The commoner. (Lincoln, Neb.) 1901-1923, July 11, 1902, Page 11, Image 13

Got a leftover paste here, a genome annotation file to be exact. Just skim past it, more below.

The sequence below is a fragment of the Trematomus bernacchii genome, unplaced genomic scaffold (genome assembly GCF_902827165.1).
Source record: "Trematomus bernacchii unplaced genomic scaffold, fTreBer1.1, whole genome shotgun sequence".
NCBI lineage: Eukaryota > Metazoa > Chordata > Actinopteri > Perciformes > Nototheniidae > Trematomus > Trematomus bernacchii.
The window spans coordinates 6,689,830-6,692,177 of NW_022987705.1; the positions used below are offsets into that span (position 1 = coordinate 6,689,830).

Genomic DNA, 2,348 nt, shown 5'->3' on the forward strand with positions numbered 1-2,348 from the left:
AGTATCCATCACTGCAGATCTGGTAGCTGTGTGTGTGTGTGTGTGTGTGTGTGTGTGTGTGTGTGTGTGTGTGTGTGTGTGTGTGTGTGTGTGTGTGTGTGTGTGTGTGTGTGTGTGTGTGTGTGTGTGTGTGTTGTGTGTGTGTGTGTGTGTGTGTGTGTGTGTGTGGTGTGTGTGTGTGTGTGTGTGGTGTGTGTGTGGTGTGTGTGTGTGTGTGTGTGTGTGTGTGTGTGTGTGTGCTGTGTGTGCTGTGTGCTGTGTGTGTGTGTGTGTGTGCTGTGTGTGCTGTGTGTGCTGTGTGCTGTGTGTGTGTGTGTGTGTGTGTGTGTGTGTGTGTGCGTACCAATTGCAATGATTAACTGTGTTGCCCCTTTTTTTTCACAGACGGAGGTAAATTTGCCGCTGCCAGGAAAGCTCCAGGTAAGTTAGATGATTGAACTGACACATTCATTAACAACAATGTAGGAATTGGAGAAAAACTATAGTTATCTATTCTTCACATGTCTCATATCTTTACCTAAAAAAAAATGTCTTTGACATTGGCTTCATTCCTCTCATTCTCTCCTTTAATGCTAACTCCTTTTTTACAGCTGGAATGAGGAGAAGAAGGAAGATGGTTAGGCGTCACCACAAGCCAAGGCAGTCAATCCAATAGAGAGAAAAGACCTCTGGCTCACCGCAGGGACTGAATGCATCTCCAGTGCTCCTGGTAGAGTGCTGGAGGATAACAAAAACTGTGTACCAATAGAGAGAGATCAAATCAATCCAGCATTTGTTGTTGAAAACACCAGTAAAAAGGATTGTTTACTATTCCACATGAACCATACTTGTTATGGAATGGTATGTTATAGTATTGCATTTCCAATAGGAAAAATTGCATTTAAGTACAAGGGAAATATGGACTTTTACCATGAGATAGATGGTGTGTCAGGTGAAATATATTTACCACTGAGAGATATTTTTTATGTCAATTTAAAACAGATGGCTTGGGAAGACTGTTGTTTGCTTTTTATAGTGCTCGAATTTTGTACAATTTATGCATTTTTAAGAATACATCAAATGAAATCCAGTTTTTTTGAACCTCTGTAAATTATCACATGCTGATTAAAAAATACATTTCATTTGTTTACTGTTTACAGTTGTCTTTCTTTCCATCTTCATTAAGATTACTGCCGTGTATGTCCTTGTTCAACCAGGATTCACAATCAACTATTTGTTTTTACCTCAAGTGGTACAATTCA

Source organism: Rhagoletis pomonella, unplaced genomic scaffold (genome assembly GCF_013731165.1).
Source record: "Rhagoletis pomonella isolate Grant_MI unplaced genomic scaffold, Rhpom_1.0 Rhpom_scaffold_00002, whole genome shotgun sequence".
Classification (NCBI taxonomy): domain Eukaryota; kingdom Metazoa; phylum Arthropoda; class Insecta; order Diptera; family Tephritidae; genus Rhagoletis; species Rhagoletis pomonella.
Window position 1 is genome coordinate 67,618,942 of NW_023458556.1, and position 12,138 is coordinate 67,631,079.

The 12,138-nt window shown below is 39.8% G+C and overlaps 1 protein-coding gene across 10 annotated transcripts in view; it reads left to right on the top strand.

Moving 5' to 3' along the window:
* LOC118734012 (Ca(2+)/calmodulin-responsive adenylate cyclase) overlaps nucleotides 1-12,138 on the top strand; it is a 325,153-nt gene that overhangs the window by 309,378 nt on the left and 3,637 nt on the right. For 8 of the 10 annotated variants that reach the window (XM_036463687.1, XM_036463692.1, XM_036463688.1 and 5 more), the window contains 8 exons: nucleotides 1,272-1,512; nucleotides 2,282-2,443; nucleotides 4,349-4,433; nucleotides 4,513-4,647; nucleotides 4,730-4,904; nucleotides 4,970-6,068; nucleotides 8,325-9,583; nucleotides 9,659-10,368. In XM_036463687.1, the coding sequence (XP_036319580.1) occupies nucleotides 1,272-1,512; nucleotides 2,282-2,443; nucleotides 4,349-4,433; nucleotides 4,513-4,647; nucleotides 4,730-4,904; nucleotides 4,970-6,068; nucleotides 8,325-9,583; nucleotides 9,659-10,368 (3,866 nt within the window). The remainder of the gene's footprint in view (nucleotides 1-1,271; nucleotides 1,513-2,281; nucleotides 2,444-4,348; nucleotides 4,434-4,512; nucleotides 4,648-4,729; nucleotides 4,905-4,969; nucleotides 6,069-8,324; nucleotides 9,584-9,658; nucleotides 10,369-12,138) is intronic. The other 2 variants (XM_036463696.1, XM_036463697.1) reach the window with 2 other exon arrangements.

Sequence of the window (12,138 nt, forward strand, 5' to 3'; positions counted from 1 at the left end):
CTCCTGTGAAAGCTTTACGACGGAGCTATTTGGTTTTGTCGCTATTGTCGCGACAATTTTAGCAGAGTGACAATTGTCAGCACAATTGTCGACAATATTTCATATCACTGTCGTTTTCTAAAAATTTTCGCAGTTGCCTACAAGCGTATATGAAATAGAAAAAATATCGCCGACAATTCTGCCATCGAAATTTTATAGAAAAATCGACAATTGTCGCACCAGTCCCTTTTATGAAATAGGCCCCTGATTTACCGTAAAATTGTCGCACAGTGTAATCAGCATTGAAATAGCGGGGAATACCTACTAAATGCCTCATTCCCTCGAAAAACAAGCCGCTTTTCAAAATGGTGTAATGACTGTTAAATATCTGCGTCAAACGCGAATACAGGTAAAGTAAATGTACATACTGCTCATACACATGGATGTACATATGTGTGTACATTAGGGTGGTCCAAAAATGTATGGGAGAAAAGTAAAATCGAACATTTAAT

The Commoner. "July II, 190a v n f if w n. irm tiflt 4f . -. A v' Cleveland in 1894. About tho walls over defeat, how- ' over, a word should be said regarding tbe facts. This word cannot be re peated too often. Mr. Cleveland im ' plies, evidently with intention, that the democratic defeats of 1896 and 1900 were due to the Chicago platform and the nomination of Bryan. His mem ory is short. Every political observ er who recalls the dark days of 1894, 1895 and 1896, before the Chicago platform was formulated pr Bryan thought of as a candidate, knows that the democratic party was doomed to disaster' by Cleveland's administra tion and leadership. Never mind the blame, we are speaking of facts. Cleve land had been elected president in 1892 with a democratic, congress at his back. In the lower house there were ' 219 democrats, making a clear majority of 41. Two years later this democratic majority was swept away. v Only 93 democrats were elected, and the republicans controlled the new house by a clear majority of 74.. Mr. Cleveland takes occasion to say that in Tilden's day "and afterwards northern democratic states were not rare curiosities." He implies that "Bryariism" has made them so. But in fact they became so at the congres sional elections of 3894 two years ahead of "Bryanism." In that year not ' one northern state, not a solitary one, ; 'elected a majority of democrats in its '-delegation to congress; although the delegations of Indiana, New Jersey, New York, Wyoming and Wisconsin had democratic majorities in 1892. From California there, was only one democrat in 1894, where there had been four in 1892; from Illinois, none in 1894, where there had been eleven in 1892; from Indiana, none in 1894, where there had been eleven in 1892; from Iowa, none in 1894, where there Jiad been one in 1892; from Kansas, none in 1894, where there had been one in 1892; from Massachusetts, one In 1984, where there had been four OUTINGS An Inexpensive and Beady Prepared Luncheon " 'During the vacation, suppose you cook less and play more. Grape-Nuts, the food that makc3 breakfast so easy to get all the year 'round, is the ideal food for that pur pose. Grape-Nuts is thoroughly cooked at the factory by food experts, and is al ways ready to serve with the addition of cream. You can save yourself the heat from cooking and the time and exertion necessary to prepare other food, by its use. Its high nutrition gives strength and nourishment without the internal heat of meat and other heavy food, keeping the temperature of the body cool and comfortable; Its delicious flavor pleases every palate. Picnicker and camper as well as the housewife preparing the regular meals at home, can pass a pleasant and en joyable summer by the use of this ready prepared and easily digested food and will miss the usual heavy and sluggish feeling generally felt In hot weather. Many pleasant ways of changing the form of use found in recipe book ia each package. in 1892; from Michigan, none In 1894, where there had been five in 1892: from Minnesota, none in 1894, where there had been two in 1892; from Ne braska, none in 1894, where there had been one in 1892; from New Jersey, none In 1894, where there had been six in 1892; from New York, five in 1894, where there had been, twenty in 1892; irom Ohio, two in 1894, where there had been ten in 1892, from Penn sylvania, two in 1894, whete there had been ten in 1892; from Rhode Island, none in 1894, where there had been two in 1892; from West Virginia, none in 1894, where there had been four in 1892; from Wisconsin, none in 1894, where there had been six in 1892; from Wyoming, none In 1894, where there had been one in 1892. Even tho southern state of Tennessee had only six in a delegation of ten in 1894. while Missouri had only four in a delegation of fifteen. The senate, too, was changed from democratic to re publican. In the congress which fol lowed the elections of 1894 there were only 39 democratic senators to 42 re publicans; whereas in the congress following the elections of 1892 there had been 44 democratic senators to only 36 republicans. Things, demo cratic grew steadily worse, until In the spring of 1896 tho democratic nom ination for president went a-begging. Excepting the impossible Hill, none of the old "availables" nor the new "pos sibilities" wanted it. Utter defeat for the democratic party was regarded as inevitable by the leaders of both" sides. Even if all this was not Mr. Cleve land's fault, it was a result of his ad ministration and the signal for his "banishment." , Such was the hopeless condition of tbj party when the Chicago platform and Bryan were unexpectedly put for ward to save it from dropping out of the political arena or into a scarcely concealed alliance with the republi cans. At once its prospects revived, and in spite of Cleveland's going over to McKinley's support, it continued to regain strength. Under the circum stances, success was impossible. But the heaviest load it had to carry through it all was not "free silver," nor "Bryanism" of any kind, but the unpopularity of the Cleveland admin istration. Outside of financial circles that was the tune which the republi can orators sung, and that, together with Hanna's corruption fund, were the cause of Bryan's defeat. Bryan had not only to ward off Cleveland's blows upon his flank; he had also to carry Cleveland's heavy record upon his back. Yet, see the results. Tha popular vote for Bryan in 1896 was larger than that for Cleveland in 1892 by 946,007. His proportion of the to tal vote was 46.7 per cent, whereas Cleveland's, in 1892, was only 46.08 Bryan's being larger by two-thirds of one per cent. In harmony with this result "was the change In the dem Qcratic representation in congress. Prom a total of only 93 elected In the last Cleveland year (1894) the demo cratic representation was raised in the first Bryan year (1896) to 130, and the republican majority reduced from 74 to 24; while in the second Bryan year (1900) tho democratic represent ation was raise to 153 and the repub lican majority reduced to 20. And al though it might still bo said in Mr. Cleveland's phrase, that north ern democratic states were "rare curiosities," they had at any rate regained some of tho representa tion which during his admin istration they absolutely lost. Tho number of democrats In tho Califor nia delegation was increased from ono in 1894 to two in 1896; though both were lost in 1900; that of tho Illinois delegation from none in 1894 to five in 1896, and eleven in 1900; that of tho Indiana delegation from none in 1894 to four in 1896, and tho gain held in 1900; that of, Kansas from none in 1894, to one in 1900; that of Massa chusetts from- one In 1894 to two in 1896 and three in 1900; that of Michi gan from none in 1894 to one in 1896, which, however, was lost in 1900; that of New York from five in 1894, to six In 1896 and twelve in 1900; that of Ohio from two in 1894 to six in 1896, but reduced to four in 1900; that of Nebraska from none in 1894 to two in 1900; and that of New Jersey from none in 1894 and 1896 to two In 1900; while the democratic delegation from the southern state of Tennessee rose from six in 1894 to eight in 1896, re maining at eight in 1900, and that from Missouri from four In 1894 to twelve in 1896 and thirteen in 1900.. Under these circumstances Mr Clove land crowds the line of delicacy very close when he implies that tho demo cratic defeat since Tilden's day are chargeable to Bryan's leadership. Louis P. Post, in Chicago Public. Farmers' Co-Operative Associations Tho farmers' co-operative elevators and grain shipping associations have been very successful and the move ment Is generally indorsed by all citi zens of- Kansas, (except members of the grain trust), and have proved very beneficial and satisfactory to the members of those associations. The state or central association was formed May 18, 1901. However, the organization was not perfected so as to conduct business under the laws of this state until the 18th day of October, 1901. The co operative associations have done a very successful business considering tho manner In which they have been opposed by the grain trust of the state. Not more than a dozen associations were ready to commence business 6n the 1st day of last August. We now have upwards of eighty associations organized and many other localitleb preparing to organize. Every one ot jthe co-operative associations has been successful. There is not a single ex ception. They have reduced the mar gin for handling grain at stations where they have organized from 2 to 4 cents per bushel and yet made thpjr business pay expenses and several of the associations have made net profits ranging from 5 to 150 per cent oh a run of six months' business. One among the largest associations made a net profit of 33 1-3 per cent on Mm. T7Ihii1aw'm Heathlng 5tthp IfMbeCR mcA for orer SIXTY YKA1W bj MILLIONS of MOTIIEH8 for their CHILDREN W1I1LK TEETH JNfl, With PKKFKCT SUCCESS. ' It 'HOOTIIKH th CHILI), SOFrENS tho UUM3, ALLAYS all PAIN J CUHE3 WIND COLIO, ad' A the bt remedy for DIAnitUOJA. ftold by JJrufwMs Ja fcvory imrt or Urn world. Ilo lure and ask for Mr. WlnMow'i Soothing Syrup,", and taJco no .other klad. Twenty-flro ceau a bottle it Is tho Ilcrt of all. its capital stock for a six months' run. Another co-oporatlvo shipping associa tion with $811 capital stock made a net profit of $1,183.20 during tho first six months of its business life. Tho farmers' co-operativo shipping asso ciations of Kansas will handle moro than 1,600 cars of wheat between tho 1st day of August, 1901, and tho 1st day of August, 1902, and during the same spaco of time they will havo transacted more than a million dollara' worth of business. Tito Harmony Dinner. Richmond (Mo.) Missourian: Ex Prosidont Grovor Cleveland and Ex Senator David B. Hill mado speeches at tho Tllden club meeting in New York the other night. They pleaded for harmony, but wanted tho harmony ,to bo written to their own tune. Mr. Cleveland did not say ho would vote the democratic ticket any more, yet ho gave a lot of advice which indi cated that ho would support tho ticket If the party was reorganized to suit him. Mr. Hill spoke eloquently for reorganization so that he would not havo to sulk any more. Mr. Bryan did not attend neither did tho slx-and-a-half million voters who think that tho party is already organized. The democratic party wants to add to its strength but it cannot add to either its strength or its reputation by putting a premium on bolting. Penn's Grove (N. J.) Record: Mr. Cleveland says: "Tho democratic par ty should abandon policies that havo been rejected by the people at tho polls. Let us see. Tho party un der his leadership had 220 democratic congressmen, eight populists and 126 republicans elected in 1892 with him. They made a tariff law In 1894. At the election in 1894 under his leadership the democratic party elected only 101 congressmen, seven populists and 246 republicans, a republican majority of 135 over all. Since his pet tariff pol icy of reduction of only 7 per cent tho party was rejected by the largest de feat ever received. Why does ho abandon a policy rejected by the peo ple at the polls? .While Bryan was defeated In 1896 he carried 130 demo cratic and twenty-fivo populist con gressmen, while the republicans got 202, and had a majority of only forty seven. In 1900 Mr. Bryan carried 151 democratic congressmen with him and eight populists while tho republicans elected 198, and have only forty-nlno majority. Under Cleveland's rule the party had Its greatest loss, and under Mr. Bryan's leadership Jt has greatly recovered, notwithstanding the oppo sition of Cleveland's friends and of hard times caused by him contracting the currency to make a gold standard to suit the money changers of Wall street. Mr. Cleveland is a false leader, a false prophet and a false reasoner. CHEAP CATTLE RANCH. I have for sale 320 acres of deeded hay land, 160 acres of homestead with frame house, corrals, sheds, tea thousand acres of free Tange fenced; well watered, two wind mills and tanks. Price $6,500 if taken quick. Imo mediate possession given. J. A. DONOHOE, O'Neill, Neb.